4. Kelly Gallagher ‏ @KellyGToGo
  5. Noel Gieringer ‏ @msgieringer
  6. Vicki Davis ‏ @coolcatteacher
  7. Sandy Kendell ‏ @EdTechSandyK
  8. Michael S. Mills ‏ @AquiAmigo
  9. Dixie Keyes ‏ @DixieKeyes
  10. Eric Sheninger ‏ @NMHS_Principal
  11. Ben Kuhlman ‏ @bkuhl2you
5. Post 11 questions for the bloggers you nominate to answer and let all the bloggers know they’ve been nominated.
  1. What is your favorite topic to teach in your classroom?
  2. What's the title and author of the last book you read just for fun?
  3. What's the title and author of the last book you Book Talked to your students?
  4. What is your favorite technology tool and how do you use it?
  5. What is your favorite childhood memory?
  6. Describe your perfect meal.
  7. If you could go back in time and be any age again, how old would you be? Why?
  8. What's your favorite weekend activity/hobby?
  9. What made you decide to become an educator?
  10. What's the funniest/most memorable thing a student has ever said to you?
  11. If you could institute any new policy in your school, what would it be and why?
Ok, done and done!  Thanks, Michael! Time to pass it on…

Sunday, December 15, 2013

Are You a Scrooge?

One of my favorite parts of my job is introducing my students to great works of literature that they might never pick up and read on their own.  During second quarter, we teach Charles Dickens' A Christmas Carol.  I really love the seventh grade curriculum that our team of teachers has built over the past couple of years as we've implemented Common Core, but I have to say that teaching this particular work is one of the highlights of my school year.  What I love so much about A Christmas Carol is the fact that there is so much depth to Ebenezer Scrooge's character.  It seems like every year I'm fortunate to learn something new about this character from the understandings of each new group of students.  I love how they look at this work in a new way each year and focus in on different aspects of Scrooge's character.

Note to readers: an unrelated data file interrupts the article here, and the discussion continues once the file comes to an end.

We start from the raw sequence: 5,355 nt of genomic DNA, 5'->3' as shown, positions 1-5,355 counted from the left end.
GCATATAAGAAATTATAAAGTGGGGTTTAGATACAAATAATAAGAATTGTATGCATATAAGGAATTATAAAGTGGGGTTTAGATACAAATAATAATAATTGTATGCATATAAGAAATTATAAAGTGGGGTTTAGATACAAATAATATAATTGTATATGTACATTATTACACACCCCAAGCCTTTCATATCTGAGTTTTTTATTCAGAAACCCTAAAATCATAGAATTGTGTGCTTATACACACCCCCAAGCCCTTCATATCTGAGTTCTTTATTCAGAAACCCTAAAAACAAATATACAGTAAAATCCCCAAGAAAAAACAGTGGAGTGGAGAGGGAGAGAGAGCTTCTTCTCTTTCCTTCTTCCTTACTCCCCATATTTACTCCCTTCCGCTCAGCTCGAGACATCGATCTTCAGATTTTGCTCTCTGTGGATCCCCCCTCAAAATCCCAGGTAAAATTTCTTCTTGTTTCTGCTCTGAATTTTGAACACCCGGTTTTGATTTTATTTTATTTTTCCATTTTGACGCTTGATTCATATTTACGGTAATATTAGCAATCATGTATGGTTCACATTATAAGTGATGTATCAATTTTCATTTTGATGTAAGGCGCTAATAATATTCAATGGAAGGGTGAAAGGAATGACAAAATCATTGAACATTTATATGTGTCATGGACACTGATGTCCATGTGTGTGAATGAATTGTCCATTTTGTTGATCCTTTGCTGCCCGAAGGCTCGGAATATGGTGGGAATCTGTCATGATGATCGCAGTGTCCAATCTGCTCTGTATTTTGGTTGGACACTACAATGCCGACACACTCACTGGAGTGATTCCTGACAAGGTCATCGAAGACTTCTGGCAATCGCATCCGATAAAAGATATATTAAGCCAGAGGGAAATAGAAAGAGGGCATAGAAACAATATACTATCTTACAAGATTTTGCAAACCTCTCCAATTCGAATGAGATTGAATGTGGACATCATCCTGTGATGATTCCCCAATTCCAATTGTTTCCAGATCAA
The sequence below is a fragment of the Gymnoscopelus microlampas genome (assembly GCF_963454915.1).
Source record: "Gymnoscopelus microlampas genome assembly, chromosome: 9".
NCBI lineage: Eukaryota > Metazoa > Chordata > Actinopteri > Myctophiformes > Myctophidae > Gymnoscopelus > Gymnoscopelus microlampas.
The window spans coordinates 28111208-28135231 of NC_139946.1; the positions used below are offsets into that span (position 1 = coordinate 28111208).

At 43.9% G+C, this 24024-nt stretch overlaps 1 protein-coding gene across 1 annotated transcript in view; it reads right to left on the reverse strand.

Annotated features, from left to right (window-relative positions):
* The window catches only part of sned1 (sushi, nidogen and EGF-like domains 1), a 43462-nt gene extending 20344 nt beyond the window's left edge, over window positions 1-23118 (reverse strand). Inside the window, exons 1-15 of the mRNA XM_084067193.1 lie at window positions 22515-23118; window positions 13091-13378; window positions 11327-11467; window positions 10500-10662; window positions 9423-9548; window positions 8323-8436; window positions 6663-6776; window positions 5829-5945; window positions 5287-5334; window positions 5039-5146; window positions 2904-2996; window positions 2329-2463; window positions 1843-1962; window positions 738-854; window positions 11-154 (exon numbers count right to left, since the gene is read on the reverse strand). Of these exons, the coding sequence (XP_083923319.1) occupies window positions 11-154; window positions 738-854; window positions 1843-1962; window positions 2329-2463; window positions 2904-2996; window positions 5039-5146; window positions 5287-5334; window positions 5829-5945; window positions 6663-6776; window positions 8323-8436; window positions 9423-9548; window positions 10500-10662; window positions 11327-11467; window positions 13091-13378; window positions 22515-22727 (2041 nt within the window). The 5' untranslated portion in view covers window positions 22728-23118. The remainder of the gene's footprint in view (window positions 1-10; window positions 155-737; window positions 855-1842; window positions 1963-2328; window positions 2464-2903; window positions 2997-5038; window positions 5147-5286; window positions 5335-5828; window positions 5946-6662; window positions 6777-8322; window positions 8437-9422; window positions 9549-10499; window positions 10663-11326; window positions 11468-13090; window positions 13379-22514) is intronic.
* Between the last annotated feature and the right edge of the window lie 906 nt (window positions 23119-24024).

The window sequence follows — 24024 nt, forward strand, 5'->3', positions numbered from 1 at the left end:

This week as we read the play, class after class kept focusing on the same thing--Scrooge's childhood.  Poor Ebenezer Scrooge has a pretty crummy childhood. He has little to no relationship with his father, he is isolated and has few friends, and the only person he loves, his sister, dies as a young woman.  In almost every class, at least one student brought up the point that it's not hard to see how Ebenezer Scrooge became a mean, isolated old miser.  He was a product of his childhood experiences.  Instead of showing resilience and overcoming his childhood isolation and sadness, he let it define him.

To say the least, I was really impressed that my students got to this particular point on their own.  I ask guiding questions as we read, but this particular understanding of Scrooge's character came straight from my students.  It caused me to reflect on how this idea of being defined by our circumstances holds parallel to our own everyday lives as teachers. Many of our students struggle not to be defined by their circumstances.  I teach a very socioeconomically diverse group of students.  Some of them have incredibly supportive, involved families while some of my students are practically raising themselves.  It's not difficult to see the impact of their environment on their social and academic lives.